Pendants and beads reveal nine cultures living across the continent 30,000 years ago
An artistic rendering depicts the bling preferred by Iberian foragers some 30,000 years ago.Sylvaine Jacquinot
Your jewelry may be sending all kinds of messages: You’re married or a Super Bowl champion. You worship Jesus or belong to the pearls and suits set—or perhaps the piercings and purple hair crowd.
For ice age hunters in Europe some 30,000 years ago, styles of ornaments including amber pendants, ivory bangles, and fox tooth beads may have also signaled membership in a particular culture, researchers report today in Nature Human Behaviour. The study, which compared thousands of handcrafted beads and adornments from dozens of widespread sites, suggests at least nine distinct cultures existed across Europe at this time.
“It’s a landmark paper,” says archaeologist Peter Jordan, a professor at Lund University and Hokkaido University who was not involved with the study. For centuries, archaeologists have tried to distinguish ancient peoples based on similarities in their artifacts. In recent years, however, sorting populations by ancient genetic group has at times overshadowed the archaeology. Here, “The archaeology strikes back,” Jordan says. “[It’s] showing that we can generate new narratives that also use a very rigorous, quantitative approach to the study of material traditions.”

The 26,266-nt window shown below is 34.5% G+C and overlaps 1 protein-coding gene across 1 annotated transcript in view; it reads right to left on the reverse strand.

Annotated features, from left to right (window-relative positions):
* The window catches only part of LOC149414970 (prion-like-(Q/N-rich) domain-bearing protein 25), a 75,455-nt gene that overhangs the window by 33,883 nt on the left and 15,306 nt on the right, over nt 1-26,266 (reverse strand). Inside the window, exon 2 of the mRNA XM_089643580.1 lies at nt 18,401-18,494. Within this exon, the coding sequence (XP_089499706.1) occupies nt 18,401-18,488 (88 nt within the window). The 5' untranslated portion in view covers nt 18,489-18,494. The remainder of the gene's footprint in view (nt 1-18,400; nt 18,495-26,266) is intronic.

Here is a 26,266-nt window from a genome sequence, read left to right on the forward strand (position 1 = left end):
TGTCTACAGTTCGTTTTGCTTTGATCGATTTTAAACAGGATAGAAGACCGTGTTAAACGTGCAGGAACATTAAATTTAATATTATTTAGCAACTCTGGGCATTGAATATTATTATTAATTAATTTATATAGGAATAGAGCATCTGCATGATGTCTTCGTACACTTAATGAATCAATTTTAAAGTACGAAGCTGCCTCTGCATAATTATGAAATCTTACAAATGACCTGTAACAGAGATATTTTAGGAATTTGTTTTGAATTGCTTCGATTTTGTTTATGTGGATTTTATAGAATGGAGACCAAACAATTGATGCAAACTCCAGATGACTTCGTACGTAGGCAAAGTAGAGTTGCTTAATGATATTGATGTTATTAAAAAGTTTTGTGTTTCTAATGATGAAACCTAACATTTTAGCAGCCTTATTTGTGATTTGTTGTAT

The earliest known ornamental beads—seashells punched for stringing—come from early Homo sapiens sites dated to between 150,000 to 70,000 years ago in Africa and the eastern Mediterranean coast. Unlike knives or awls, ornaments offer no obvious survival functions. Instead, anthropologists think they likely communicated one’s traits and achievements, such as reaching adulthood, hunts completed, or family lines. “It’s a kind of common language or common discourse with other individuals in that group,” Jordan says. Many scholars think the invention of beads indicates that our ancestors had also evolved the capacity for symbolism and language.
Between 34,000 and 24,000 years ago, foragers in Europe fashioned beads from a diverse array of materials including ivory, bone, human and animal teeth, and flashy stones. These communities also painted caves and crafted so-called Venus figurines resembling voluptuous women, while coping with the glaciers and frigid temperatures of the last ice age. Despite the “horrendous” conditions, their artistic expressions suggest these people “weren’t just surviving—they were thriving,” says University of Bordeaux archaeologist and doctoral student Jack Baker.
Because of the widespread locations of figurines and similarly fashioned spearpoints, archaeologists traditionally clumped all these people into a single culture known as the Gravettian, spread from what is now Portugal to Russia. More recently, though, analyses of subtle differences in stone toolmaking, funerary practices, and ancient DNA have suggested more than one group roamed the continent at this time. Could the diverse beads found from this period result from different cultures?